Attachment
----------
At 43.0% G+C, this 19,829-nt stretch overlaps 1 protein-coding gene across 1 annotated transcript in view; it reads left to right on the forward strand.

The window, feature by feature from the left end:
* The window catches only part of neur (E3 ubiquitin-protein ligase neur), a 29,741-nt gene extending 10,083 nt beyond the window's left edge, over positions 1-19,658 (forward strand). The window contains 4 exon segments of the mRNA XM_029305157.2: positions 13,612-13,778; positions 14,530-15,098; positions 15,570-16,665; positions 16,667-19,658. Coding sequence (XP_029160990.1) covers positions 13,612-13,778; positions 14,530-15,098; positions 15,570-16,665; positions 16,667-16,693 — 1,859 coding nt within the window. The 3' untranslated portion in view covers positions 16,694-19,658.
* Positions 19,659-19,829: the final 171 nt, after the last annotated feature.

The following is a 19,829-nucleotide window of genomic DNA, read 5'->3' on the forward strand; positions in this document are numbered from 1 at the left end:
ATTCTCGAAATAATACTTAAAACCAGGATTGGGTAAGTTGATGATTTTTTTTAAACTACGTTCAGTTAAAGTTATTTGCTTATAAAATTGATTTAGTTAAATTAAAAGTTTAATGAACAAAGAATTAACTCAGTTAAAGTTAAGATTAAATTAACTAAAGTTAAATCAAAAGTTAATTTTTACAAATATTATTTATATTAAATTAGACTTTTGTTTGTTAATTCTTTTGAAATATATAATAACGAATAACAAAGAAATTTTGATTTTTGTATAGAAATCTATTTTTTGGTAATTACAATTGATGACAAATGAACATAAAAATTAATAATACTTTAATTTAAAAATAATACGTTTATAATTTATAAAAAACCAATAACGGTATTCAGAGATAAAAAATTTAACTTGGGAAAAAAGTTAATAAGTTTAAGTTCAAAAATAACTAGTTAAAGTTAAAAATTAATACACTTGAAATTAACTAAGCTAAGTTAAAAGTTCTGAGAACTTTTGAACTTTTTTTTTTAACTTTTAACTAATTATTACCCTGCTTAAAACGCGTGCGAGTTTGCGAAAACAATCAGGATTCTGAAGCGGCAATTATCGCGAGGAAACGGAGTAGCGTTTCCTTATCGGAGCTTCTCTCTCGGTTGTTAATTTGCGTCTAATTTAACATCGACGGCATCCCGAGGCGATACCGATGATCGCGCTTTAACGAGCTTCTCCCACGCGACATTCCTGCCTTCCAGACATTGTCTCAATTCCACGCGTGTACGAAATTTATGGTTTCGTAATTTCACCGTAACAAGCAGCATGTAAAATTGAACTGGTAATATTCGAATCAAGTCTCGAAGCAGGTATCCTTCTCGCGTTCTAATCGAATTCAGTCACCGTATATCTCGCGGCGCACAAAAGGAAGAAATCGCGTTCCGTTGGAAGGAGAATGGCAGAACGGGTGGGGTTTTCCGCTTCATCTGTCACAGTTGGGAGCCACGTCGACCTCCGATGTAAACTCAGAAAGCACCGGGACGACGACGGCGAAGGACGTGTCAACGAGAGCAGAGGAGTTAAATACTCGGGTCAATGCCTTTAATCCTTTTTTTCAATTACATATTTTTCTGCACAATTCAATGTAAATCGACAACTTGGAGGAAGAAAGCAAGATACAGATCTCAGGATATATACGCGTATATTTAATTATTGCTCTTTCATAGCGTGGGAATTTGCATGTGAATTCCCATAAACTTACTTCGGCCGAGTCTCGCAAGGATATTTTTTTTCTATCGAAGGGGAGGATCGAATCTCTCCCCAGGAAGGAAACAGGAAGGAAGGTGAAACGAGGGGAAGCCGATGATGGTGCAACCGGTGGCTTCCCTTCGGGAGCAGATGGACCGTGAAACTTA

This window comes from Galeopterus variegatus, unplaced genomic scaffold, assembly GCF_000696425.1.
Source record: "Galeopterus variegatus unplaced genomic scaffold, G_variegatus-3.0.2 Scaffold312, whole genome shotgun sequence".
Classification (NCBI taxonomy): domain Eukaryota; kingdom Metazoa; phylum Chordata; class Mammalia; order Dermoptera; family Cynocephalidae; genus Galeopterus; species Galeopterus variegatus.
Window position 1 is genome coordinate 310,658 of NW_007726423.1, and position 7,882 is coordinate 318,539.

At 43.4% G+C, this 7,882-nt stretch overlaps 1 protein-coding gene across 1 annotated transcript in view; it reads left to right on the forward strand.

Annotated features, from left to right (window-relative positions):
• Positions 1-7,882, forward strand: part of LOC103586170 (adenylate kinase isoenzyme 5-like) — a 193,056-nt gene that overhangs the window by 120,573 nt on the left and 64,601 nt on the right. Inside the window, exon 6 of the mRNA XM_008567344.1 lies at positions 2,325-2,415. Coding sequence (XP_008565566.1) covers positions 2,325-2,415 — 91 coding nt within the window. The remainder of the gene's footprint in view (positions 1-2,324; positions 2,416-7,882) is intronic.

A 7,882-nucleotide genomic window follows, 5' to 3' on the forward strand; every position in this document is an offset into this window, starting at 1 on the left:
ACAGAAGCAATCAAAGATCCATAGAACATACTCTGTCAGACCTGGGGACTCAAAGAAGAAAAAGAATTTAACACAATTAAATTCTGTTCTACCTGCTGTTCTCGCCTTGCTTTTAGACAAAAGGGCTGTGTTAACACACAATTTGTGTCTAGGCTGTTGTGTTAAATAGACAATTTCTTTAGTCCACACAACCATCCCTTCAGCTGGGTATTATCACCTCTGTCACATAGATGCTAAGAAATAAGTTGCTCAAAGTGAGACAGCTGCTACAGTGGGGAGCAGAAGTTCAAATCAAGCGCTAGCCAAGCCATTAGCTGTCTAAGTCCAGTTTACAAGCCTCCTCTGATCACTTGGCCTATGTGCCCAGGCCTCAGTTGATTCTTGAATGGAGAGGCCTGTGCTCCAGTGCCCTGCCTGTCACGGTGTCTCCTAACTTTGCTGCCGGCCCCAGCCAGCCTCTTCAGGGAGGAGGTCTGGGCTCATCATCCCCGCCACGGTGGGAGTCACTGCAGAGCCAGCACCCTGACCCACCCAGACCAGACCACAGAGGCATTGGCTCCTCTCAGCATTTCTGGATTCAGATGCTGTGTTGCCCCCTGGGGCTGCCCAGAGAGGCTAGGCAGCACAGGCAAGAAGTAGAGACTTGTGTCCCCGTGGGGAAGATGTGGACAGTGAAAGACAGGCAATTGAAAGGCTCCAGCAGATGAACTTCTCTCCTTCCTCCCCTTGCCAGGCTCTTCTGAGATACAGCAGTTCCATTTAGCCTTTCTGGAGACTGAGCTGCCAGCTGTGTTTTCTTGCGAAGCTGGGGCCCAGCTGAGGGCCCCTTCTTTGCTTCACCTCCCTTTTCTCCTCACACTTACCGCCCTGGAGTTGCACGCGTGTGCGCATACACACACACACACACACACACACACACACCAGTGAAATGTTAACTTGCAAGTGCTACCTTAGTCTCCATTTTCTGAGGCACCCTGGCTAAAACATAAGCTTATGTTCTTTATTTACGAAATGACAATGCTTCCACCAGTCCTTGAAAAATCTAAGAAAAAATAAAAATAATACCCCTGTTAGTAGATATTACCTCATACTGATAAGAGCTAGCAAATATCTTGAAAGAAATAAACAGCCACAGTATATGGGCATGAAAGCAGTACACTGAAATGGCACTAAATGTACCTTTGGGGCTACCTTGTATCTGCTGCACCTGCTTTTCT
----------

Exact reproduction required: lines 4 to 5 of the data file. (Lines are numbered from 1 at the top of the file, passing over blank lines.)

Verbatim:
* Positions 19,659-19,829: the final 171 nt, after the last annotated feature.

The following is a 19,829-nucleotide window of genomic DNA, read 5'->3' on the forward strand; positions in this document are numbered from 1 at the left end: